The importance of pollinating insects such as butterflies, bumblebees and beetles is being spelled out in West Sussex.
A new ‘pollinator action plan’ has been published by West Sussex County Council which sets out how these vital species will be protected.
“Pollinators are an integral part of our existence. Without them our food supply, wildlife and countryside would cease to exist,” said Deborah Urquhart, county council cabinet member for environment.
“There are over 4,000 species in the UK and impending habitat loss, pesticides and climate change are threatening their very existence.”
The council’s pollinator action plan aims to help sustain pollinator species across the county, and is built around five central aims:
1. To ensure the needs of pollinators are represented in local plans, policy and guidance where relevant.
2. To protect, increase and enhance the amount of pollinator habitat in West Sussex, prevent any extinction and improve the status of any locally threatened species.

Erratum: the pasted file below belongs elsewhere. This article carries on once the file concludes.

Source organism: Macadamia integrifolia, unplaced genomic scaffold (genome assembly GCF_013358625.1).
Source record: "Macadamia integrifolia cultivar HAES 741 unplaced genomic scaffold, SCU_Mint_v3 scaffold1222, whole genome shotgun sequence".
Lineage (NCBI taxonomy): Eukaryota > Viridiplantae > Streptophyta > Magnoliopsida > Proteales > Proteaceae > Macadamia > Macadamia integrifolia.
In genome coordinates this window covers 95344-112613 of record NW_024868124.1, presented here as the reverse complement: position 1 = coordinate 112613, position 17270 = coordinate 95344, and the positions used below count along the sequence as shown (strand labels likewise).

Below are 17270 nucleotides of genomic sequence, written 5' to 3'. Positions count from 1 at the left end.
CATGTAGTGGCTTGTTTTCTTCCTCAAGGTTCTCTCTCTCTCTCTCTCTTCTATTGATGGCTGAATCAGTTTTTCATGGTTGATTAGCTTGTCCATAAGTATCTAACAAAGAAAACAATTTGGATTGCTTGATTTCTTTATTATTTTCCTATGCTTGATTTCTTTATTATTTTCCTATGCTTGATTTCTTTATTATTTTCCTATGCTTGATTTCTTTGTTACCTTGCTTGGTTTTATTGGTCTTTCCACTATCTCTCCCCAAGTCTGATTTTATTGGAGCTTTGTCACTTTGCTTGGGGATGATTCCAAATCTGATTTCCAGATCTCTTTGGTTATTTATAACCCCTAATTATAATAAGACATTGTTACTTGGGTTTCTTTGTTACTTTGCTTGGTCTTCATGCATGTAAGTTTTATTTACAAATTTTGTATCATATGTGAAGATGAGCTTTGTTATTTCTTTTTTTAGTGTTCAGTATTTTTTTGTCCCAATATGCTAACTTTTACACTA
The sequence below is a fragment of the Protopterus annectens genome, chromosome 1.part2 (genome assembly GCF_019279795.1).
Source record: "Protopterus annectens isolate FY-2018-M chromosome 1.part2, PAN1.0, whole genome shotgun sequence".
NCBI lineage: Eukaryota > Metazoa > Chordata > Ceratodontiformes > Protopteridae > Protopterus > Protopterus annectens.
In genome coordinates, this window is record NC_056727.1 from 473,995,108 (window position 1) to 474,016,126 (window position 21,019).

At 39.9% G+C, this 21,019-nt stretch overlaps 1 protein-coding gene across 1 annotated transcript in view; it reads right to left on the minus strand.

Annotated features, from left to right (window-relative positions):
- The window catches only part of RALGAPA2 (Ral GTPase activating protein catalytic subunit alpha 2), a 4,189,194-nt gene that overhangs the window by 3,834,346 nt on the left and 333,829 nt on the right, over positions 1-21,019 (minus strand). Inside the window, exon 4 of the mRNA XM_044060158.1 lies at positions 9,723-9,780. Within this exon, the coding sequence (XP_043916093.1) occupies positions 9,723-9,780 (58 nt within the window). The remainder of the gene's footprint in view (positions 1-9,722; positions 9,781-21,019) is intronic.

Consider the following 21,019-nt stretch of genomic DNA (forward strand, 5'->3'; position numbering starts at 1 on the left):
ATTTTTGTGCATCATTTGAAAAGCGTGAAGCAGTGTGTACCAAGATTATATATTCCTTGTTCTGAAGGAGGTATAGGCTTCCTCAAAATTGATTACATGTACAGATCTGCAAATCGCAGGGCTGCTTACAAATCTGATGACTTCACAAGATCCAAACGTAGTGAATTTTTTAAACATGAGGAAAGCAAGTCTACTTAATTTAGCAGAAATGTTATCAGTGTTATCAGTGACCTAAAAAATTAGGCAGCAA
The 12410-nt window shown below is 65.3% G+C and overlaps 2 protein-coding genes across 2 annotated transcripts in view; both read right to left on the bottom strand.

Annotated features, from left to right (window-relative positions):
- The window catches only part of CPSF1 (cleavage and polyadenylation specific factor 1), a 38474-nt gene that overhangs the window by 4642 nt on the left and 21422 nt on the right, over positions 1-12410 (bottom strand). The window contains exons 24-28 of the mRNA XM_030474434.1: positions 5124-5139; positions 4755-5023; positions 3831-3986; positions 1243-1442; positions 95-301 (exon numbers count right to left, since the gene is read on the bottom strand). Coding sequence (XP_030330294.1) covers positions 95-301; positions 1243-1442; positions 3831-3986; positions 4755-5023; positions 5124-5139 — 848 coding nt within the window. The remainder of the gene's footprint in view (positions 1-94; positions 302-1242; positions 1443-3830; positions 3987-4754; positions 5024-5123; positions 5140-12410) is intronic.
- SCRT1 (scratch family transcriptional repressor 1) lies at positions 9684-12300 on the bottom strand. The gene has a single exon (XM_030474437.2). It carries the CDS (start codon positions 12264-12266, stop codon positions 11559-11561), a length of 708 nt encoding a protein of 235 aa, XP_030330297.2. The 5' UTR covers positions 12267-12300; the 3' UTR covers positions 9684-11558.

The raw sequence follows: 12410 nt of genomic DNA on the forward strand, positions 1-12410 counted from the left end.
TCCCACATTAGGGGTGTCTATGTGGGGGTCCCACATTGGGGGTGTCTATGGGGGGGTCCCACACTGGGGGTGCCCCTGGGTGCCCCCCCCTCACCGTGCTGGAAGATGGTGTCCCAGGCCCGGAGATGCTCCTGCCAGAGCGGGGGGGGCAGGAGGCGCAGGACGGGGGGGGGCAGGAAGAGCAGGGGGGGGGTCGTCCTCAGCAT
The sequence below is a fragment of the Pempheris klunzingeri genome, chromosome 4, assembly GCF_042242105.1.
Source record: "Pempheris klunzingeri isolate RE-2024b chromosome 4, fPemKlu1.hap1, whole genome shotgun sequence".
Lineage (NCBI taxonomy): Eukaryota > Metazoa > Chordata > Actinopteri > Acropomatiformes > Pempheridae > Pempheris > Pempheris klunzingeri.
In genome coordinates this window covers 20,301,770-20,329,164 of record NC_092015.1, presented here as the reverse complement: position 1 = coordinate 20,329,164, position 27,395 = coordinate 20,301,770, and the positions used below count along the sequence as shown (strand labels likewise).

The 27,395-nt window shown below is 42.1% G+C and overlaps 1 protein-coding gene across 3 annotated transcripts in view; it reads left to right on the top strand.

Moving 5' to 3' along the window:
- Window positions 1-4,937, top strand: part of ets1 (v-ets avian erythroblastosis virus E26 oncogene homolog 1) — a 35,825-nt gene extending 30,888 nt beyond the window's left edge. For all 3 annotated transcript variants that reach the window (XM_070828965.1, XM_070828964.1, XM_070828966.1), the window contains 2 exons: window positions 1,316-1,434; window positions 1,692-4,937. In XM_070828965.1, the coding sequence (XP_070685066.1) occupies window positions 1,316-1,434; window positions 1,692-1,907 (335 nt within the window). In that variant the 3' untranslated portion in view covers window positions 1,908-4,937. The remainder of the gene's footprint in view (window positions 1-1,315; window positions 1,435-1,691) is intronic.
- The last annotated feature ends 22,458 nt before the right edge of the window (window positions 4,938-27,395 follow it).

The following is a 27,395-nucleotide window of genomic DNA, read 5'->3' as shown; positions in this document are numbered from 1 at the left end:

3. To increase awareness of pollinators and their habitat needs among local residents, businesses and other landowners.
4. To increase the contribution to pollinator conservation of land under the ownership of, or managed by the county
5. To improve knowledge and understanding of pollinators in the region.
The county council has been running a ‘notable road verge’ scheme since the 1970s and for over four decades has identified and managed over 50 miles of species-rich road verge to maintain their value for pollinators.
Shared use paths such as Downs Link, Worth Way, and Forest Way are managed to promote biodiversity, providing wildlife corridors within the landscape including shelter and food opportunities for pollinators.
Visit: westsussex.gov.uk/bees to learn more and find out about the small changes you can take, too.